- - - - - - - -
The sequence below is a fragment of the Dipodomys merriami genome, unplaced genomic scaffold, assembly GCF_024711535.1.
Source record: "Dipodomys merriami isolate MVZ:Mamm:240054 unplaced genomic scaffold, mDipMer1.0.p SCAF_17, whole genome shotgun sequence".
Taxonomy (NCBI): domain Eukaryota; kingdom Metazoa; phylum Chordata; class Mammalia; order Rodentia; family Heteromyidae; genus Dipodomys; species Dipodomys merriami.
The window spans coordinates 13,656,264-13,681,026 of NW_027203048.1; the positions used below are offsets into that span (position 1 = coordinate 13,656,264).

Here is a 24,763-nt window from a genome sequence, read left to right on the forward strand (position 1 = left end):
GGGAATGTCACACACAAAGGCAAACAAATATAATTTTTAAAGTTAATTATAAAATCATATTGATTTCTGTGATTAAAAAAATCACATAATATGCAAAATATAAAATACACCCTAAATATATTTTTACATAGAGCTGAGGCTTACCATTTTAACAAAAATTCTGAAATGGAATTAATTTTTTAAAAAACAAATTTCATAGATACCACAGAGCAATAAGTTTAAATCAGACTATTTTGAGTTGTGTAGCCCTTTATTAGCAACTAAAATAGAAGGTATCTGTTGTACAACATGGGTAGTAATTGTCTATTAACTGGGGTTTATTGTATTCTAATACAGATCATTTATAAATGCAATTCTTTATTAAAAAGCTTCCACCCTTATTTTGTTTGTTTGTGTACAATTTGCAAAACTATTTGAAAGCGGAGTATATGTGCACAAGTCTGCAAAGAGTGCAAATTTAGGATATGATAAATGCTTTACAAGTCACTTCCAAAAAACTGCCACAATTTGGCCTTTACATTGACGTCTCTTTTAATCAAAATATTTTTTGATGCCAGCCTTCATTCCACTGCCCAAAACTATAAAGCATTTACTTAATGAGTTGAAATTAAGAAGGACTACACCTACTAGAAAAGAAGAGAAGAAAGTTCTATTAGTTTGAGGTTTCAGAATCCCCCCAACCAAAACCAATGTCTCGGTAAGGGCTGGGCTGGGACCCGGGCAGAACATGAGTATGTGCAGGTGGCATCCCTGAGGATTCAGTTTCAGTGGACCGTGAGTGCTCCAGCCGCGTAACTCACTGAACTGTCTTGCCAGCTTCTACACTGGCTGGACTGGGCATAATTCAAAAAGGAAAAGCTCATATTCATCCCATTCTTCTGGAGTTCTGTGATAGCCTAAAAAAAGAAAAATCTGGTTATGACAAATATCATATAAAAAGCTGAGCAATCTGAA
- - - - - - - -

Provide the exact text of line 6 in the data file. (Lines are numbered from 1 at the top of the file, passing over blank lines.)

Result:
GGGAATGTCACACACAAAGGCAAACAAATATAATTTTTAAAGTTAATTATAAAATCATATTGATTTCTGTGATTAAAAAAATCACATAATATGCAAAATATAAAATACACCCTAAATATATTTTTACATAGAGCTGAGGCTTACCATTTTAACAAAAATTCTGAAATGGAATTAATTTTTTAAAAAACAAATTTCATAGATACCACAGAGCAATAAGTTTAAATCAGACTATTTTGAGTTGTGTAGCCCTTTATTAGCAACTAAAATAGAAGGTATCTGTTGTACAACATGGGTAGTAATTGTCTATTAACTGGGGTTTATTGTATTCTAATACAGATCATTTATAAATGCAATTCTTTATTAAAAAGCTTCCACCCTTATTTTGTTTGTTTGTGTACAATTTGCAAAACTATTTGAAAGCGGAGTATATGTGCACAAGTCTGCAAAGAGTGCAAATTTAGGATATGATAAATGCTTTACAAGTCACTTCCAAAAAACTGCCACAATTTGGCCTTTACATTGACGTCTCTTTTAATCAAAATATTTTTTGATGCCAGCCTTCATTCCACTGCCCAAAACTATAAAGCATTTACTTAATGAGTTGAAATTAAGAAGGACTACACCTACTAGAAAAGAAGAGAAGAAAGTTCTATTAGTTTGAGGTTTCAGAATCCCCCCAACCAAAACCAATGTCTCGGTAAGGGCTGGGCTGGGACCCGGGCAGAACATGAGTATGTGCAGGTGGCATCCCTGAGGATTCAGTTTCAGTGGACCGTGAGTGCTCCAGCCGCGTAACTCACTGAACTGTCTTGCCAGCTTCTACACTGGCTGGACTGGGCATAATTCAAAAAGGAAAAGCTCATATTCATCCCATTCTTCTGGAGTTCTGTGATAGCCTAAAAAAAGAAAAATCTGGTTATGACAAATATCATATAAAAAGCTGAGCAATCTGAA